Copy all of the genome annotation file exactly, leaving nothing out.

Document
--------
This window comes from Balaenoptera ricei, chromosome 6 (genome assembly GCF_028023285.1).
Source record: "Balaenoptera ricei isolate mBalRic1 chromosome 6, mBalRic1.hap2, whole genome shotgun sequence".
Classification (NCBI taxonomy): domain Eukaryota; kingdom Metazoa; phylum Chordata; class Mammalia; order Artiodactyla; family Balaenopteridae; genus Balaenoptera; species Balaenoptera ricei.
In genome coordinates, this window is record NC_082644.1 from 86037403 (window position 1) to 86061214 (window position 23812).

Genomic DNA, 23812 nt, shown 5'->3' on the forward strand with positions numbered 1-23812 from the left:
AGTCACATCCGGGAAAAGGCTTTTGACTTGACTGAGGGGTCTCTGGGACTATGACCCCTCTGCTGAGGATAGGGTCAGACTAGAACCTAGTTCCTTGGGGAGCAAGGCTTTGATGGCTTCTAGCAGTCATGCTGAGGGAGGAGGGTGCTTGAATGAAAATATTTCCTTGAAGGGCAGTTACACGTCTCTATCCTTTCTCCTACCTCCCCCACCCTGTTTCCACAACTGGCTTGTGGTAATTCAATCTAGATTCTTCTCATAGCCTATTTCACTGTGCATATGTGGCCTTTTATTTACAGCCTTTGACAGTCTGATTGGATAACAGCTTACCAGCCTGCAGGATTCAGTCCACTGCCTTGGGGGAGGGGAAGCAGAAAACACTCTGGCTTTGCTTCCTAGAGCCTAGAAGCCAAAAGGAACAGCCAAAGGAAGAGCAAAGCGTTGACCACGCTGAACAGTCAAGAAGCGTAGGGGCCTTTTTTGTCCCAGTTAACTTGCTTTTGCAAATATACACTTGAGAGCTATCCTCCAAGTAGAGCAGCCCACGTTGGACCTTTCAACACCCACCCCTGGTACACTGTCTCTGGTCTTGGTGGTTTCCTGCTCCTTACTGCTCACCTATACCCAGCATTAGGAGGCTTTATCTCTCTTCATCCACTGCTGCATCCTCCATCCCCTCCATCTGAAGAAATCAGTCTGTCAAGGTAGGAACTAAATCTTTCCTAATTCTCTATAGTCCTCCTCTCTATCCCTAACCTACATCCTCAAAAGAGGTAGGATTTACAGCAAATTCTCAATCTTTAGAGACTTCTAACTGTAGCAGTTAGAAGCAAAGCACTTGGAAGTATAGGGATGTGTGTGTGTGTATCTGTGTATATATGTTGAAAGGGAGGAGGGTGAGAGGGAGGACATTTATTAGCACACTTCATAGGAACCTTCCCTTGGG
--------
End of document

This window comes from Balaenoptera ricei, chromosome 6 (genome assembly GCF_028023285.1).
Source record: "Balaenoptera ricei isolate mBalRic1 chromosome 6, mBalRic1.hap2, whole genome shotgun sequence".
Classification (NCBI taxonomy): domain Eukaryota; kingdom Metazoa; phylum Chordata; class Mammalia; order Artiodactyla; family Balaenopteridae; genus Balaenoptera; species Balaenoptera ricei.
In genome coordinates, this window is record NC_082644.1 from 86037403 (window position 1) to 86061214 (window position 23812).

Genomic DNA, 23812 nt, shown 5'->3' on the forward strand with positions numbered 1-23812 from the left:
AGTCACATCCGGGAAAAGGCTTTTGACTTGACTGAGGGGTCTCTGGGACTATGACCCCTCTGCTGAGGATAGGGTCAGACTAGAACCTAGTTCCTTGGGGAGCAAGGCTTTGATGGCTTCTAGCAGTCATGCTGAGGGAGGAGGGTGCTTGAATGAAAATATTTCCTTGAAGGGCAGTTACACGTCTCTATCCTTTCTCCTACCTCCCCCACCCTGTTTCCACAACTGGCTTGTGGTAATTCAATCTAGATTCTTCTCATAGCCTATTTCACTGTGCATATGTGGCCTTTTATTTACAGCCTTTGACAGTCTGATTGGATAACAGCTTACCAGCCTGCAGGATTCAGTCCACTGCCTTGGGGGAGGGGAAGCAGAAAACACTCTGGCTTTGCTTCCTAGAGCCTAGAAGCCAAAAGGAACAGCCAAAGGAAGAGCAAAGCGTTGACCACGCTGAACAGTCAAGAAGCGTAGGGGCCTTTTTTGTCCCAGTTAACTTGCTTTTGCAAATATACACTTGAGAGCTATCCTCCAAGTAGAGCAGCCCACGTTGGACCTTTCAACACCCACCCCTGGTACACTGTCTCTGGTCTTGGTGGTTTCCTGCTCCTTACTGCTCACCTATACCCAGCATTAGGAGGCTTTATCTCTCTTCATCCACTGCTGCATCCTCCATCCCCTCCATCTGAAGAAATCAGTCTGTCAAGGTAGGAACTAAATCTTTCCTAATTCTCTATAGTCCTCCTCTCTATCCCTAACCTACATCCTCAAAAGAGGTAGGATTTACAGCAAATTCTCAATCTTTAGAGACTTCTAACTGTAGCAGTTAGAAGCAAAGCACTTGGAAGTATAGGGATGTGTGTGTGTGTATCTGTGTATATATGTTGAAAGGGAGGAGGGTGAGAGGGAGGACATTTATTAGCACACTTCATAGGAACCTTCCCTTGGG